North Atlantic played pivotal role in last great climate tipping point 

Posted: April 6, 2016 by oldbrew in climate, Ocean dynamics, research

Rinks Glacier, West Greenland  [image credit: NSIDC]

Rinks Glacier, West Greenland
[image credit: NSIDC]

A new angle on glaciations perhaps, but HeritageDaily quotes one of the researchers: ‘The mechanism driving these expansions of southern sourced water into the deep Atlantic still needs working on.’

The North Atlantic Ocean played a key role in the last great tipping point in Earth’s climate system, pioneering new research has shown. An international research team has discovered ground-breaking new reasons why large continental ice-sheets first grew in North America and Scandinavia during the late Pliocene Epoch era, 2.7 millions of years ago.

The collaborative team was led by Dr Ian Bailey from the University of Exeter and Prof Paul Wilson from the University of Southampton, and also involved scientists from Woods Hole Oceanographic Institute in the USA and GEOMAR in Germany. The researchers measured the composition of isotopes of the chemical element neodymium that can be found in fish teeth preserved in a North Atlantic marine core to track the origin of deep waters bathing the bottom of the Atlantic Ocean during this climate transition.

For the past 2.7 million years Earth’s climate has switched more than 50 times between a cold glacial state and warm interglacial state much like today. Contrary to previous assertions, they found that the first of these glacial events in the northern hemisphere were associated with major expansions of carbon-rich southern-sourced deep waters into the northwestern Atlantic abyss, over one million years earlier than previously thought.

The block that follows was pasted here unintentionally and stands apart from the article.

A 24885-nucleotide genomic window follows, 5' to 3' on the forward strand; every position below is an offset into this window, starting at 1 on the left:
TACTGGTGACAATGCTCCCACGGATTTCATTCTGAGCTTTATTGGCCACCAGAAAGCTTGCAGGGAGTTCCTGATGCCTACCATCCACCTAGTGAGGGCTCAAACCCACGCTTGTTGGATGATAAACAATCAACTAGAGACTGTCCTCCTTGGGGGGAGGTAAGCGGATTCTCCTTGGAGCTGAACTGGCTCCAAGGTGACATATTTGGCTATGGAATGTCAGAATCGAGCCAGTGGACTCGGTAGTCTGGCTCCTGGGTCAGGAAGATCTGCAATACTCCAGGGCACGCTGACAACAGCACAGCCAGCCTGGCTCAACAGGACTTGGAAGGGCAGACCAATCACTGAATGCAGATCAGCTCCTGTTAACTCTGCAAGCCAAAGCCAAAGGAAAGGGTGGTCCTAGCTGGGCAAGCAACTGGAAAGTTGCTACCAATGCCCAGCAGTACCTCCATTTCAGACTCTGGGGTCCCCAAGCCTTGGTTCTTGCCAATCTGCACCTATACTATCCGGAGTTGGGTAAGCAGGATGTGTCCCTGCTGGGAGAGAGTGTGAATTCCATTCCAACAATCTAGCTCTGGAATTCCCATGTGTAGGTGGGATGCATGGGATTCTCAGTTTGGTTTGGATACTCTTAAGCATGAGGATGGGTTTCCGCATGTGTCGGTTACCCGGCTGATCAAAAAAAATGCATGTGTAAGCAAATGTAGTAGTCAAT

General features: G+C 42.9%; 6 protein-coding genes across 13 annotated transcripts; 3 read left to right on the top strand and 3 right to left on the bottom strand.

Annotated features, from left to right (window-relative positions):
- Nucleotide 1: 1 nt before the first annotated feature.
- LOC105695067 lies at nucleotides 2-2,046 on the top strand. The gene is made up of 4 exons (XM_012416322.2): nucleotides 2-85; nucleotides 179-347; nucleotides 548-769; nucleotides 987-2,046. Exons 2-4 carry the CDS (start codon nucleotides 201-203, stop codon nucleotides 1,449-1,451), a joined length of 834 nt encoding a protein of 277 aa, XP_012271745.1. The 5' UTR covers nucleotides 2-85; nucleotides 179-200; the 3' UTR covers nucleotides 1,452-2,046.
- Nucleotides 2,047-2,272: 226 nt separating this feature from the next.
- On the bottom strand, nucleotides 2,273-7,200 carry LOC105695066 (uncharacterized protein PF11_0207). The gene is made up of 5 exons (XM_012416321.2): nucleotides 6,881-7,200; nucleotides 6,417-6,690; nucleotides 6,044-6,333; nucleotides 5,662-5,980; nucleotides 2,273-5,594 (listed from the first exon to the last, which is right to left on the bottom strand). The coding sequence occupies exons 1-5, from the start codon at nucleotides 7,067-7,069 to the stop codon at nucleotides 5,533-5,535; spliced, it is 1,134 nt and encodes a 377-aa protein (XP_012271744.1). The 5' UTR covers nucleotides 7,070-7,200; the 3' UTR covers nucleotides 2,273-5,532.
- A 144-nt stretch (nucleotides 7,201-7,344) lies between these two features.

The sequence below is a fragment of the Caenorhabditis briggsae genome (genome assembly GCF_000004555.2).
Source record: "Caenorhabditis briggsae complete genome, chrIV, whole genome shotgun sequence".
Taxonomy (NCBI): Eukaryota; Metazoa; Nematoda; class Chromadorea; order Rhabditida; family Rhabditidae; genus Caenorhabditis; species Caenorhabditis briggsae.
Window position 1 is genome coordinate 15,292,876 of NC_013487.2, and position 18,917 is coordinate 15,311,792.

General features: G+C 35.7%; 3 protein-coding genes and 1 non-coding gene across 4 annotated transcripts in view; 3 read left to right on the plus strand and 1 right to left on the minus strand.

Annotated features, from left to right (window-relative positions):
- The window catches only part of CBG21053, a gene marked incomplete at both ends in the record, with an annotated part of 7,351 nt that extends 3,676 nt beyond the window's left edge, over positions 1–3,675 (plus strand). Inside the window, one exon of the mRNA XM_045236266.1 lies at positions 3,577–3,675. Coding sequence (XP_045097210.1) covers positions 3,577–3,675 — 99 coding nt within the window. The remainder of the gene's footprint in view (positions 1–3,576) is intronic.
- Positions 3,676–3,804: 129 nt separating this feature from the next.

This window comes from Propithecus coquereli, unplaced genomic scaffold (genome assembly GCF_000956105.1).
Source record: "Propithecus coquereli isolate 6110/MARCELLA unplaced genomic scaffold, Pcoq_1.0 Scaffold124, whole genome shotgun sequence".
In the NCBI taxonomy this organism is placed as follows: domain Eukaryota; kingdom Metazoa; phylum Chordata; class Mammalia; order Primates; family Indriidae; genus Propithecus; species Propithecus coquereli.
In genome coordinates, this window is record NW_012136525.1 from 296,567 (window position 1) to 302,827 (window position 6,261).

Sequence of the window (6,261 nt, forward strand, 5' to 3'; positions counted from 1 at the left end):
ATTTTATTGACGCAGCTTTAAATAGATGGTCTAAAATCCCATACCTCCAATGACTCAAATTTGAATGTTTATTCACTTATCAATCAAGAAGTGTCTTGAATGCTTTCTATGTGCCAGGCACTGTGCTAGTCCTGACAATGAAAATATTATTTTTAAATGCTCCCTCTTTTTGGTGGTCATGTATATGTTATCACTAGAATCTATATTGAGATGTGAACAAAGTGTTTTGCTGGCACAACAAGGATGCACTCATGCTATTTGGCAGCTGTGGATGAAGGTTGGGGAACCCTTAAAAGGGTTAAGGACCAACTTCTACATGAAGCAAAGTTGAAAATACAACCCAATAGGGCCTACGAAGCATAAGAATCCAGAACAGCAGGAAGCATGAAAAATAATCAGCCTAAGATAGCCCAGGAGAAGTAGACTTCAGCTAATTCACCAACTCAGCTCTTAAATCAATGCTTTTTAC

The team also found that three of the largest glacial cycles between 2.5 and 2.7 million years ago appear to be associated with southern-sourced water incursions into the deep Atlantic that were as significant as those documented for the last glacial maximum.

The research is published in leading scientific journal, Nature Geoscience, on Monday, 4 April 2016. Dr Bailey, a Geology Lecturer from the Camborne School of Mines, based at the University of Exeter’s Penryn Campus in Cornwall said: “We could not have made these new findings with confidence using only a classic method for tracing watermass origin such as carbon isotopes.

“But when we combined such data with an alternative novel proxy such as neodymium isotopes, we were able to reveal a dramatically new picture of water mass mixing in the deep North Atlantic during late Pliocene glacial intensification.”

Full report: North Atlantic played pivotal role in last great climate tipping point – HeritageDaily – Heritage & Archaeology News

  1. ren says:

    April 8 will be another attack frosty air in the eastern United States. There will be losses in orchards.

  2. ren says:

    Such a pressure distribution in the lower stratosphere will result in a further drop in temperature at the European Atlantic.

  3. ren says: